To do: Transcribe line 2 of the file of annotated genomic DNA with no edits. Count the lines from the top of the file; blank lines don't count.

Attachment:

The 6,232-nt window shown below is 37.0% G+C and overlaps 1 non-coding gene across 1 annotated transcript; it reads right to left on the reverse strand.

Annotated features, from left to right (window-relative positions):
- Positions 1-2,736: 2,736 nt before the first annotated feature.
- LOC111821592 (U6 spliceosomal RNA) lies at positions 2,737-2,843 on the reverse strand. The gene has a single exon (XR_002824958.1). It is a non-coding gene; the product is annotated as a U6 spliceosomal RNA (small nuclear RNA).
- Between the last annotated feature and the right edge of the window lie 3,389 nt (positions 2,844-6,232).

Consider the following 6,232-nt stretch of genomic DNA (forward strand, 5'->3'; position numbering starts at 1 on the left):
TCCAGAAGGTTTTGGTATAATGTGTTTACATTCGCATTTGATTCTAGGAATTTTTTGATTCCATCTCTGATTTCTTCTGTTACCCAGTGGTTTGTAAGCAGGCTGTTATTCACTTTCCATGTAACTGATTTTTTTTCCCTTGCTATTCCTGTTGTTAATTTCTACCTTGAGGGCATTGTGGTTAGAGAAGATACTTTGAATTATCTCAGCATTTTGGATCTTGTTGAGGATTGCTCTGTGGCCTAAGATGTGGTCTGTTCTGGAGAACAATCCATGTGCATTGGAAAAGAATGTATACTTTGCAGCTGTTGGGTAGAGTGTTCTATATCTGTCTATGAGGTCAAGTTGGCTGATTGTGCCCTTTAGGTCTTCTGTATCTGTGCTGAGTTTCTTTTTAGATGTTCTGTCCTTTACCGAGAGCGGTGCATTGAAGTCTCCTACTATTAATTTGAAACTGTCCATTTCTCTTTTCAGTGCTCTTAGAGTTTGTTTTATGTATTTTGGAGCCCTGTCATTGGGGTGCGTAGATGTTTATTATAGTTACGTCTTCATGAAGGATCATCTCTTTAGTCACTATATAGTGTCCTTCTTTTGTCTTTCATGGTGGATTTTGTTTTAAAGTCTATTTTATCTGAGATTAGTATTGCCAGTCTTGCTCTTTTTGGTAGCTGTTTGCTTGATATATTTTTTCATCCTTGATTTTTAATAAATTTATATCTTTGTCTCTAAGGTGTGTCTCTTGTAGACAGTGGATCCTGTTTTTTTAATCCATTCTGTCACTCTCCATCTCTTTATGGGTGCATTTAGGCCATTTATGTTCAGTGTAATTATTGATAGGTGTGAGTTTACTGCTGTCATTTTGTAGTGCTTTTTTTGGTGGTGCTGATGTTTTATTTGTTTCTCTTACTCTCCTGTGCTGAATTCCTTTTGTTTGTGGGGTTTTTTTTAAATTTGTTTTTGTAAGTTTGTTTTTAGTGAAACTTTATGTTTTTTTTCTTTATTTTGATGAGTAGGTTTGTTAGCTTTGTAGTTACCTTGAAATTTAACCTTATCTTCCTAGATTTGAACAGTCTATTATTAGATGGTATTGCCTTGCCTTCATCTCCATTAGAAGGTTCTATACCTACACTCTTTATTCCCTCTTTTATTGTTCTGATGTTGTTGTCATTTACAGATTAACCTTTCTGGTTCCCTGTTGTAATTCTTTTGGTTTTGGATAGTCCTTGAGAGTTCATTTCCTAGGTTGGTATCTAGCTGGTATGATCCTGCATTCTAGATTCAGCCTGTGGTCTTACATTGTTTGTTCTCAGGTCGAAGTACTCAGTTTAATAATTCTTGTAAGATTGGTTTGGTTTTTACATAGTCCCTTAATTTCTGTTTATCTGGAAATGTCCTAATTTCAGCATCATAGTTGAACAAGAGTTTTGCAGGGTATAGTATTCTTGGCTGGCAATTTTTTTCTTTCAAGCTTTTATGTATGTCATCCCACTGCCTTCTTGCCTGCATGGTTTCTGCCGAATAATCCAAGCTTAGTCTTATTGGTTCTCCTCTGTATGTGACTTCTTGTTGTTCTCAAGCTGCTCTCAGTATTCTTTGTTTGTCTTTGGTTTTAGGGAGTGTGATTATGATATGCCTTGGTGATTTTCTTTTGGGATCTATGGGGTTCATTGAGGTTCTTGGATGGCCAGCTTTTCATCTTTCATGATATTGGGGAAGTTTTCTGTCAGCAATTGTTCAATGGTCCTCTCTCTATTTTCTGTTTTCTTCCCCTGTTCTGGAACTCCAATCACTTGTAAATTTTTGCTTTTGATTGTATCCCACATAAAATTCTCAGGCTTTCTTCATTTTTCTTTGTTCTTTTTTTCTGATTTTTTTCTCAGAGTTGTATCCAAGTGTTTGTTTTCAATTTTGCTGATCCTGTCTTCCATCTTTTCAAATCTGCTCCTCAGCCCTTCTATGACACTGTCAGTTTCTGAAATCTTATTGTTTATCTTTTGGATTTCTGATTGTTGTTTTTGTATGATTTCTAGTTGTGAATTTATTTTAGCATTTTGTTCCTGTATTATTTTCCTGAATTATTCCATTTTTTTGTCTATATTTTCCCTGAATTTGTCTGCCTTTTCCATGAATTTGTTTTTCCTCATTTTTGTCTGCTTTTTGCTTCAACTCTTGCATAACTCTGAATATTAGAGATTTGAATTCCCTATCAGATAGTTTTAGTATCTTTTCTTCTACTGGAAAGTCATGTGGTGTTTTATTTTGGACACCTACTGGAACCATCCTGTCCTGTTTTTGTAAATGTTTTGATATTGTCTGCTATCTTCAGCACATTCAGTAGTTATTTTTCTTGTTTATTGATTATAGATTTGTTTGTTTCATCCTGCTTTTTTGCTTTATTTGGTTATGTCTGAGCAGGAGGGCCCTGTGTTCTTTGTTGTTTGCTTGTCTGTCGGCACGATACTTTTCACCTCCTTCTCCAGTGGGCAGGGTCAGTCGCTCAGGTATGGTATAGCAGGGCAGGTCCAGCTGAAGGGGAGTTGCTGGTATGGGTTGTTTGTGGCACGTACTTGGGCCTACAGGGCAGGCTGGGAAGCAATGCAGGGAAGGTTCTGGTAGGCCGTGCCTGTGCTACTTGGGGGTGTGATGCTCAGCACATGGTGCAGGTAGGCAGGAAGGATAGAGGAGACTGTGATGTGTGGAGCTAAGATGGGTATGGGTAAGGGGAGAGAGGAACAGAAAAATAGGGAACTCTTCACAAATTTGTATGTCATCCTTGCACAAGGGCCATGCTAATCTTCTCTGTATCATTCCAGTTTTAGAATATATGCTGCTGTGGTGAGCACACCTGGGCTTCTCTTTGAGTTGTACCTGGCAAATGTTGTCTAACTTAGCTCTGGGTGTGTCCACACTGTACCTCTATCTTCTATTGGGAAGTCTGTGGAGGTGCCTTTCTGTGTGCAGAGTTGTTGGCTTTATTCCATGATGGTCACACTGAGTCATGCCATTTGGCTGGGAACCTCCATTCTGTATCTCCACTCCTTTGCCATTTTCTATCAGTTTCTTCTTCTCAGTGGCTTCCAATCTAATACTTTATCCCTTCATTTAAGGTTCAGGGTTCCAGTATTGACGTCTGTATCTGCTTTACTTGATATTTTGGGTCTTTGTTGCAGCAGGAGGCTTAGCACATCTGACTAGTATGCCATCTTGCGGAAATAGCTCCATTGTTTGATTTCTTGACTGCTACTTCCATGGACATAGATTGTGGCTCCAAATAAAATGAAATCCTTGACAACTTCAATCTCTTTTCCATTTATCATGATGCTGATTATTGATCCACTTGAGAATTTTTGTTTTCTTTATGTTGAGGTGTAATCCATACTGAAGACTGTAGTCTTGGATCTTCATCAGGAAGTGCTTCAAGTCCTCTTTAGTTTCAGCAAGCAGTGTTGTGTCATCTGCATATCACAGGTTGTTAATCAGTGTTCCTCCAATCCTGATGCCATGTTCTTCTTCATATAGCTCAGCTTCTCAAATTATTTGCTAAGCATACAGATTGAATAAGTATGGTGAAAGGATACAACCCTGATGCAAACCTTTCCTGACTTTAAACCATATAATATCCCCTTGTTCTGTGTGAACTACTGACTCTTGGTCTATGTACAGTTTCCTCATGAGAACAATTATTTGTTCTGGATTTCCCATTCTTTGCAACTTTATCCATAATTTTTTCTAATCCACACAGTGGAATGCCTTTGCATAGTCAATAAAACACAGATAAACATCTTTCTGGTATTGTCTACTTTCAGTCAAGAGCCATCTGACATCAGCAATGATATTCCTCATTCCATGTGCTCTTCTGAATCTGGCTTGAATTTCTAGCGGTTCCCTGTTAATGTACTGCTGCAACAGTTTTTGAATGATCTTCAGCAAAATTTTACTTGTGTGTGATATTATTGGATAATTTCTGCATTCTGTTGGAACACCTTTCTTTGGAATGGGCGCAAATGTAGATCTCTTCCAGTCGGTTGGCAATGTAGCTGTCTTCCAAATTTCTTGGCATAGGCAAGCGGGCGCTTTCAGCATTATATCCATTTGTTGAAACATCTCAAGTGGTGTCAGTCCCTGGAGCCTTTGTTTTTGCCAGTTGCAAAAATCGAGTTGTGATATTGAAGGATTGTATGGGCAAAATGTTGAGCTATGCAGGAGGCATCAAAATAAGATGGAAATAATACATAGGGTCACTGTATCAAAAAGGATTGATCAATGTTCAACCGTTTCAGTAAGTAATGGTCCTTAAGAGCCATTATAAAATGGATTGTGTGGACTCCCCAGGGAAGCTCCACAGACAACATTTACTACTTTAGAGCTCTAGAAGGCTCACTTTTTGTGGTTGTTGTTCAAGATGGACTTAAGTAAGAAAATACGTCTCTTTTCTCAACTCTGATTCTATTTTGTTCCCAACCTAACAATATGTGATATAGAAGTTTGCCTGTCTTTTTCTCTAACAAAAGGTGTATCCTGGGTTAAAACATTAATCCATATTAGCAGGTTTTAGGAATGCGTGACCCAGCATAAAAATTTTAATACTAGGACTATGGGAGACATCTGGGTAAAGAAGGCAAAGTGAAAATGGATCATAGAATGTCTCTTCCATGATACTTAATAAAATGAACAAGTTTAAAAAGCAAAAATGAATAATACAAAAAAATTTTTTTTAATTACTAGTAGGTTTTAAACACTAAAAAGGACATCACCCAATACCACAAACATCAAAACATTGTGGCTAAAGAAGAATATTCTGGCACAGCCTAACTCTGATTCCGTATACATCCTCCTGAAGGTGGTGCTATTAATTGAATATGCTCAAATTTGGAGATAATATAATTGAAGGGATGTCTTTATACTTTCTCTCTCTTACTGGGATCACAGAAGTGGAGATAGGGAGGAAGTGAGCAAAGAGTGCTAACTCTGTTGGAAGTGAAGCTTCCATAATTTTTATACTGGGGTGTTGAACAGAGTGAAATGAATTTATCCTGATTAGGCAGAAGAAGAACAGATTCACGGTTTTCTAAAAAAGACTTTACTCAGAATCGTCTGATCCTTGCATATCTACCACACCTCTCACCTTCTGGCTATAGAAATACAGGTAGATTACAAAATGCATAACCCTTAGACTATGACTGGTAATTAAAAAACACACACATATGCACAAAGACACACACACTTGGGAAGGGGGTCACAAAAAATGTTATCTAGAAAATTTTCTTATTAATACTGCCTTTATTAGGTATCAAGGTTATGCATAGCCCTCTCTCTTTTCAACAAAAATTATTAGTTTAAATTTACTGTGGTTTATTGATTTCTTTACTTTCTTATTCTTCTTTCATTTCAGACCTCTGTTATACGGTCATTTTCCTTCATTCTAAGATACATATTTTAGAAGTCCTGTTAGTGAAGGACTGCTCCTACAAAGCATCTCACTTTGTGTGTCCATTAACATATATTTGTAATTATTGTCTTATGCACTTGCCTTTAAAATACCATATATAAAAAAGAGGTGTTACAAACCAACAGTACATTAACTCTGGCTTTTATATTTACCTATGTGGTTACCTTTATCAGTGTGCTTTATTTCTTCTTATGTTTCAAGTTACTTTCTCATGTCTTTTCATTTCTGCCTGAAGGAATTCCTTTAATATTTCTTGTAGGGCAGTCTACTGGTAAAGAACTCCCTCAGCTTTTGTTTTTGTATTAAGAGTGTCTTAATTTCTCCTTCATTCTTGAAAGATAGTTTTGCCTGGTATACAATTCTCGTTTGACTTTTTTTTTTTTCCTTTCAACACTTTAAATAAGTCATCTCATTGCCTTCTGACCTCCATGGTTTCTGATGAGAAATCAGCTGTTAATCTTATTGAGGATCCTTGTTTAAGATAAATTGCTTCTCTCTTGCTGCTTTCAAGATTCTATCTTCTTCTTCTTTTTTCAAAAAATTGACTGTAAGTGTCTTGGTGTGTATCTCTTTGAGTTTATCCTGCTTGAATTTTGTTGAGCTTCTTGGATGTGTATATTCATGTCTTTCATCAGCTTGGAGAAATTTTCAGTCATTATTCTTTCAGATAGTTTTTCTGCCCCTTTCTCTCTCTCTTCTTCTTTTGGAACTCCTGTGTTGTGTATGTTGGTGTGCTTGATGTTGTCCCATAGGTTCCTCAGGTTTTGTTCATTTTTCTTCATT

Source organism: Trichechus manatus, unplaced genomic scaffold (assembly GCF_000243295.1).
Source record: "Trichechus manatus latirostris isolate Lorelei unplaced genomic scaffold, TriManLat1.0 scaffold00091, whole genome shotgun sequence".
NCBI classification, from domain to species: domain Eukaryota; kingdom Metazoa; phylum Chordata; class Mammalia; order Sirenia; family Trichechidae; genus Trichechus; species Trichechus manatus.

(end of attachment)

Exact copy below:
Annotated features, from left to right (window-relative positions):